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Benjamin Whorf

linguistic relativity
ones language determines thought - words/vocab limit our thoughts


smallest units of sound which can be distinguished


smallest units of meaning


study meaning of word - sentence formation


structure of words
rules, order/functioning

Gleason study

language rules are generative
ex. children can apply rules to made up words


grammatical rules incorrectly generalized to "exception" cases
past tense - add an "ed"
"yesterday we goed to the store"

language acquisition

inborn language mechanism
hard-wired to sort between 20-80 phonemes
1st 12 months - able to learn easier

expressive language (productive)

ability to produce language

receptive language

ability to comprehend, process and integrate the meaning of language
children - greater capacity for receptive

stages of language development

crying, cooing, babbling, 1st words


simple words used to convey meaning
"go" as in yes ill go

telegraphic speech

content only sentences
"mommy go" - spoken like telegram

non-verbal communication

stress, pitch, volume
body language
facial expression

Genie case study

appears to be sensitive/critical period for language development

behaviorist theory

language is based on modeling, imitation, exposure and reinforcement

nativists theory

humans are neurologically pre-wired to learn language

interactionist theory

both biology and experience contribute to language development

broca's area

speech production


extension of our perception and memory


mental representation of a category


recognizing an object as a member of a group


we have existing prototypes
we rate things based on similarity to models of our prototypes which represent main characteristic of a group
ex. if you see a furry round thing - might think its an animal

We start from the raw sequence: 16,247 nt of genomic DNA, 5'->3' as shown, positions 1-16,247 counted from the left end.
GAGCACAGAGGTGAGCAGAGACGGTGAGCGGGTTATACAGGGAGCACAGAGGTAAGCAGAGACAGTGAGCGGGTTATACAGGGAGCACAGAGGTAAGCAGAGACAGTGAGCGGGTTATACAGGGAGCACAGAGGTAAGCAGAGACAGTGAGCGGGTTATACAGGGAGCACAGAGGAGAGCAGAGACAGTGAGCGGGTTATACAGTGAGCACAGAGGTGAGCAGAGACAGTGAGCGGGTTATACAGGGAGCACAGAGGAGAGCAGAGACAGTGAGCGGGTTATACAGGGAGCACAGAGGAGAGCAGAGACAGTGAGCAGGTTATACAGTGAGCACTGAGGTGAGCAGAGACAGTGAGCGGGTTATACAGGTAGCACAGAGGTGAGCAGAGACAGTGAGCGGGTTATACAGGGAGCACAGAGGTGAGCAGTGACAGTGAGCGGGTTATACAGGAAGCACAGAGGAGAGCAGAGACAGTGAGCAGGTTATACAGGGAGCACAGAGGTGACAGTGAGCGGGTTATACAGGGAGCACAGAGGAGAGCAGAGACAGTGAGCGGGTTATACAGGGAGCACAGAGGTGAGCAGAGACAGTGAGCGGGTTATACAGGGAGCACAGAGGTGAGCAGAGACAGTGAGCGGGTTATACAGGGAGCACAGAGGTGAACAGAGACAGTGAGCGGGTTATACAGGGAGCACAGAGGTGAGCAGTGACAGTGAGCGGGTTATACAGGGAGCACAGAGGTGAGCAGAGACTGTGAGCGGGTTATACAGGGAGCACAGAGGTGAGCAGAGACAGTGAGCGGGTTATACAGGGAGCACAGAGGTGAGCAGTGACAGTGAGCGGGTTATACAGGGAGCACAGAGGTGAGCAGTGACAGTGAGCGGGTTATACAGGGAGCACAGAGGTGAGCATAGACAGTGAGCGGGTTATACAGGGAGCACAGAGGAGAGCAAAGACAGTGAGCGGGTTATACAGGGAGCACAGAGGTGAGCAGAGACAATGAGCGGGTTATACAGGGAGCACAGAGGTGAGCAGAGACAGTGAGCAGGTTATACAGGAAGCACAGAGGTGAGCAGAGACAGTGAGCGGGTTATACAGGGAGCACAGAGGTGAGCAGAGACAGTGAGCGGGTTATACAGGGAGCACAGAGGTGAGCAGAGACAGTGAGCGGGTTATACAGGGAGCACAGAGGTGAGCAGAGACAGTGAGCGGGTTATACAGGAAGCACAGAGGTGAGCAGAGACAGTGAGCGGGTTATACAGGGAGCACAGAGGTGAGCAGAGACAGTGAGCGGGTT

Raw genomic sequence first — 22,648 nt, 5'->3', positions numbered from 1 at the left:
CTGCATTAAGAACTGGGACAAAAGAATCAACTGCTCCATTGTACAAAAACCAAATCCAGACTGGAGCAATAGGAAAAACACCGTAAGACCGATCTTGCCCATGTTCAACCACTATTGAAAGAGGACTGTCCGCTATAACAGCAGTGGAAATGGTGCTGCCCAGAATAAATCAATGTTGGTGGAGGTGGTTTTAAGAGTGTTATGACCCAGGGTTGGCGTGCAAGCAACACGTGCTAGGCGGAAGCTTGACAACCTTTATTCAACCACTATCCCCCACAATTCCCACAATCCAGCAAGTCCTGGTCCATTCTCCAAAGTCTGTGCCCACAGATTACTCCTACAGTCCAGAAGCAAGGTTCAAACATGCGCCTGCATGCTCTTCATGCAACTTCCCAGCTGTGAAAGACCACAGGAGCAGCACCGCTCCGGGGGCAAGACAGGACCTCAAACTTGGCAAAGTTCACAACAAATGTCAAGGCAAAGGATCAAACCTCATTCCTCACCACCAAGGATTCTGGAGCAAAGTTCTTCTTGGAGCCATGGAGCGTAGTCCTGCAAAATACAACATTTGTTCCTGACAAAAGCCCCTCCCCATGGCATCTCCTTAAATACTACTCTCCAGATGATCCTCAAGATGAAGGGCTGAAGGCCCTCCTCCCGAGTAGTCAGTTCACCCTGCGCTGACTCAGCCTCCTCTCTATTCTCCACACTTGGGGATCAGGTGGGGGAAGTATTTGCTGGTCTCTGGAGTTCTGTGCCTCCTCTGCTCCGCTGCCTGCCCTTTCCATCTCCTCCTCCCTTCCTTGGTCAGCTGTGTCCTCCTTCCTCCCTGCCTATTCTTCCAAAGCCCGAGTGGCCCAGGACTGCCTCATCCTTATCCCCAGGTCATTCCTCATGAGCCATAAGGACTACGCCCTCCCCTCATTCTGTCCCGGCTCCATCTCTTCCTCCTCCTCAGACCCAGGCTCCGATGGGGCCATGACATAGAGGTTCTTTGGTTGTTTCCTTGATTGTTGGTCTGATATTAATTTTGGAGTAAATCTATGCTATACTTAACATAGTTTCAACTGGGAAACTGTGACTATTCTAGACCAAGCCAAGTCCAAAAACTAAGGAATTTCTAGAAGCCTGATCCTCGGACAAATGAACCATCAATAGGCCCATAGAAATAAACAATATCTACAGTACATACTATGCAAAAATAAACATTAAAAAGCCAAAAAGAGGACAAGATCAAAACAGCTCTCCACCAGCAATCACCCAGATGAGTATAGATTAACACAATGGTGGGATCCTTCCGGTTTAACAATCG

concepts are defined by a prototype
is a sparrow a bird?
is a bat a bird?
the more an object strays from prototype - longer it takes to categorize it


process in which we generate and evaluate arguments


methodical step by step procedure for trying all possible alternatives to solving a problem

inductive reasoning

reason from specific observations to general propositions
take observations to form conclusions

deductive reasoning

draw conclusions from a set of assumptions
If A is true then B is true


draw conclusion from 2 premises
Premise - all A are B
premise - C is A
Conclusion C is B

Greeno's 3 types of problems

problems of inducing structure
problems of arrangement
problems of transformation

Problems of inducing structure

must discover relationships between numbers, words, symbols
what follows 2,4,6___ 8

problems of arrangement

arrange parts of a problem to satisfy criterion - only a few arrangements work
ex. arrange "rca" to form a word (car)

problems of transformation

need to carry out sequence of transformations to achieve goal
ex. "getting hobbits and orcs across river"


way in which decisions/problems are posed may change decision

hypothesis testing

make and test an educated guess about a problem/solution

mental stimulation

mental rehearsal of the steps needed to solve a problem

mental set

tendency to stick to solutions that have worked in the past
might not be best solution

functional fixedness

tendency to rely on specific function for object and ignore other possibilities
ex. an axe could be used as a weight - not just to cut wood

confirmation bias

we seek information to confirm what we already believe

distraction by irrelevant info

sidetracking detracts from effective problem solving

unnecessary constraint

we put restrictions on our problem solving which don't exist
ex. not drawing outside "box" on 4 lines problem


sudden discovery of correct solution following incorrect attempts based on trial and error
AHA moment

decision making

involved evaluating alternatives and making choices front them

compensatory decision model

allows attractive attributes to compensate for unattractive attributes
book a cheaper flight but make 1 stop

non-conpensatory decision model

DONT allow some attributes to compensate for others
book non-stop flight not matter what cost


shortcuts that guide us in decision making about probabilities
"rule of thumb"

availability heuristic

decision making based on fact that things easily recalled seem common
ex. see a plane crash - though rare you choose to drive - crashes seem common


intermediate steps towards a solution

representative heuristic

basing estimated probability of an event on how similar it is to the prototype held of the event
ex. prototype is coin might land HTHTTH
however same prob. of TTTTTT
we would place a higher prob. on 1st event even though they have same prob.

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